California has been repeatedly battered by a series of wildfires in recent years, and Brian Fies, author of Mom’s Cancer, had his life upended by the 2017 Tubbs fire. In response, Fies wrote A Fire Story, initially a short piece posted online. This 19-page off the cuff reportage of the incident at the time of the crisis led to a viral response to the work. In addition to features from major reporting outlets and a half-million views within a week of publication, the comic garnered an animated feature from KQED Arts and a Ignatz nomination in 2018 for Outstanding Online Comic.
Fies has since expanded that original 19 page webcomic to a whopping 154 pages, and published the book with Abrams Comics Arts this March. The expanded book colors and touches up Fies’ original comic, and includes some of the information surrounding the incident, his wife and children’s reaction to the loss of their family home, and anecdotal stories from other fire survivors.
I’m in a strange position with A Fire Story. I know what it’s like to have your world turned upside down by a large-scale fire. I’m also not that familiar with Fies or his work. I’ve seen copies of Mom’s Cancer in the local used bookstore, but never picked them up, so the 19-page webcomic was my first true introduction to Fies’ work back in 2017. Fies has a workman-like style, minimalist in a Family Circus kind of way. There’s nothing in A Fire Story that really strikes me as visually impressive, other than the sheer capriciousness nature of fire and Fies’ occasionally impressive use of color. The book is relatively unassuming to look at, and visually monotonous. A Fire Story is more about transmitting Fies’ experience than anything else, and uses comics to transmit information in the way that words can’t.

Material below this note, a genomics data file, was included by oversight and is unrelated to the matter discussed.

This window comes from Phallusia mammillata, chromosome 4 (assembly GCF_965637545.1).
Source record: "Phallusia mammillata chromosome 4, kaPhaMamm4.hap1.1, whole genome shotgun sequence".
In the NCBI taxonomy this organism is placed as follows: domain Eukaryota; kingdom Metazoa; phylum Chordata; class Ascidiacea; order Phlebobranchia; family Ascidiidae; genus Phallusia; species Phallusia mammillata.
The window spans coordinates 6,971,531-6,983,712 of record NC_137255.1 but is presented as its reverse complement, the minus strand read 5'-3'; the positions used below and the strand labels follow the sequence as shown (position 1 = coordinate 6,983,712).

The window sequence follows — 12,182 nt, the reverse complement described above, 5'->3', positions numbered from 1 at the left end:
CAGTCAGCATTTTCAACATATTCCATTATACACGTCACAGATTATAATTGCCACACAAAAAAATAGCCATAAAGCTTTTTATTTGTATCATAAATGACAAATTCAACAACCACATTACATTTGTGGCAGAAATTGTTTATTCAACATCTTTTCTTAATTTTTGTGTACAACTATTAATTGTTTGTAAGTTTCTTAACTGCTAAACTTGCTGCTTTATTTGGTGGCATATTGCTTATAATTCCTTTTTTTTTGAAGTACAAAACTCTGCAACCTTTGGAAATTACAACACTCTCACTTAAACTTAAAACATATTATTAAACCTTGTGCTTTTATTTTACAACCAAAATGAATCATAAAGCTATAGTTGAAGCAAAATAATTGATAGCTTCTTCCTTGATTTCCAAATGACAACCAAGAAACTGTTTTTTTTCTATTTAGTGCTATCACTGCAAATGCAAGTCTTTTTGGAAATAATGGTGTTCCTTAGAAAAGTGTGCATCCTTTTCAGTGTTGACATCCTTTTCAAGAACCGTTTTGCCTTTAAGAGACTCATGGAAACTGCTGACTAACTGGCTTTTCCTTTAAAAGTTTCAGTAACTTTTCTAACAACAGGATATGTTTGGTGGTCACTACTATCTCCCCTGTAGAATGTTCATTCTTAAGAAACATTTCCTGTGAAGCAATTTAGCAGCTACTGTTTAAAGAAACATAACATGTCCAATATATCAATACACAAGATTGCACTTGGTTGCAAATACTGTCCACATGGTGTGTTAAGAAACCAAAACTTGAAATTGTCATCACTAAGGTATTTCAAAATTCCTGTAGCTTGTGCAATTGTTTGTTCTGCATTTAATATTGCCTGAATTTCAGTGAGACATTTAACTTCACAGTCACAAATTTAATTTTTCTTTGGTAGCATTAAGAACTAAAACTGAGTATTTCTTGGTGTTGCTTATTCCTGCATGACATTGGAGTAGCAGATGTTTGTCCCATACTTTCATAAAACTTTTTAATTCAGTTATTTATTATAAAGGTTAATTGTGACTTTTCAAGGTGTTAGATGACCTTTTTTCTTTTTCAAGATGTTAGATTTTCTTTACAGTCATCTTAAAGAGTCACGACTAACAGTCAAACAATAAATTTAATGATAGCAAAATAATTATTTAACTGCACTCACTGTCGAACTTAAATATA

One of the things I noticed about the original 19 page comic was how snappy it was. Those off-the-cuff drawings have a vivid, living quality, and I felt my own experience in those pages. I am sure that’s why the comic got so much national attention. Unfortunately, the expanded version of the book maintains none of those initial qualities of the webcomic. I found A Fire Story to be something of a stodgy read. The book bounces around chronologically and uses stories from other fire survivors to break up the book. The breaks are necessary, only to keep the personal anecdotes of A Fire Story from becoming too monotonous.
It’s clear that Fies is using A Fire Story to process the trauma of the house fire; he says as much in the afterword of the book. One specific scene shows Fies trying to remember if he owns a watch, a phenomenon he has called “ash brain” in interviews. It’s clear that the trauma is still real, and the scope of the tragedy of the Tubbs fire is almost immeasurable. But A Fire Story feels like that Fies hasn’t finished his processing of the events of that morning in October. Having expanded the work, Fies has attempted to build in more information and nuance. But A Fire Story is dull and unmemorable. And maybe this is an editing problem; it’s hard to decipher what this book would need to be more successful. Readers looking for the crystallized core of A Fire Story should just stick to the webcomic. The full book feels scattered, unable to hold the weight of Fies’ trauma.
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